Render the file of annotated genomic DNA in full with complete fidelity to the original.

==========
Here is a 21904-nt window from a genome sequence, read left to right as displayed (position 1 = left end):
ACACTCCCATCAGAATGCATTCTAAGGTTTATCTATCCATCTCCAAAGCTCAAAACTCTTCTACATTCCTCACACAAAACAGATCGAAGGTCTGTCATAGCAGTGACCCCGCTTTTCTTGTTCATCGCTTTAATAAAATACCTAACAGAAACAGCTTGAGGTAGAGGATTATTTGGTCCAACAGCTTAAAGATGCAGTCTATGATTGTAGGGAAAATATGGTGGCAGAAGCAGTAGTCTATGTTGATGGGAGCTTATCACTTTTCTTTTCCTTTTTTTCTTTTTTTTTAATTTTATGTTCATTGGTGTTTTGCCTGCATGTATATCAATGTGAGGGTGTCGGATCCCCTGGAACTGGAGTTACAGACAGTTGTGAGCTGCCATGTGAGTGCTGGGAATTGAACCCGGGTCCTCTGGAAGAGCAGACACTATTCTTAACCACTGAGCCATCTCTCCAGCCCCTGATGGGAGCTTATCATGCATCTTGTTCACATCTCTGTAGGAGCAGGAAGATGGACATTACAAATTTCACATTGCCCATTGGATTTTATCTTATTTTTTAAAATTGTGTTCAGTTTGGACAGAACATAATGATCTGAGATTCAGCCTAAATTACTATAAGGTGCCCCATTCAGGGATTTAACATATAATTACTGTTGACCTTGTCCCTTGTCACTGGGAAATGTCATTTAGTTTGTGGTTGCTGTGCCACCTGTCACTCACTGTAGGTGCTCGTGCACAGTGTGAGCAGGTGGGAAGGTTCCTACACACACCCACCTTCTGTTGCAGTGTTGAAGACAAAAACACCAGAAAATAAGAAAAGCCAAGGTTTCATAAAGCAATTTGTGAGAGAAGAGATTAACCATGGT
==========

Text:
Here is a 21904-nt window from a genome sequence, read left to right as displayed (position 1 = left end):
ACACTCCCATCAGAATGCATTCTAAGGTTTATCTATCCATCTCCAAAGCTCAAAACTCTTCTACATTCCTCACACAAAACAGATCGAAGGTCTGTCATAGCAGTGACCCCGCTTTTCTTGTTCATCGCTTTAATAAAATACCTAACAGAAACAGCTTGAGGTAGAGGATTATTTGGTCCAACAGCTTAAAGATGCAGTCTATGATTGTAGGGAAAATATGGTGGCAGAAGCAGTAGTCTATGTTGATGGGAGCTTATCACTTTTCTTTTCCTTTTTTTCTTTTTTTTTAATTTTATGTTCATTGGTGTTTTGCCTGCATGTATATCAATGTGAGGGTGTCGGATCCCCTGGAACTGGAGTTACAGACAGTTGTGAGCTGCCATGTGAGTGCTGGGAATTGAACCCGGGTCCTCTGGAAGAGCAGACACTATTCTTAACCACTGAGCCATCTCTCCAGCCCCTGATGGGAGCTTATCATGCATCTTGTTCACATCTCTGTAGGAGCAGGAAGATGGACATTACAAATTTCACATTGCCCATTGGATTTTATCTTATTTTTTAAAATTGTGTTCAGTTTGGACAGAACATAATGATCTGAGATTCAGCCTAAATTACTATAAGGTGCCCCATTCAGGGATTTAACATATAATTACTGTTGACCTTGTCCCTTGTCACTGGGAAATGTCATTTAGTTTGTGGTTGCTGTGCCACCTGTCACTCACTGTAGGTGCTCGTGCACAGTGTGAGCAGGTGGGAAGGTTCCTACACACACCCACCTTCTGTTGCAGTGTTGAAGACAAAAACACCAGAAAATAAGAAAAGCCAAGGTTTCATAAAGCAATTTGTGAGAGAAGAGATTAACCATGGT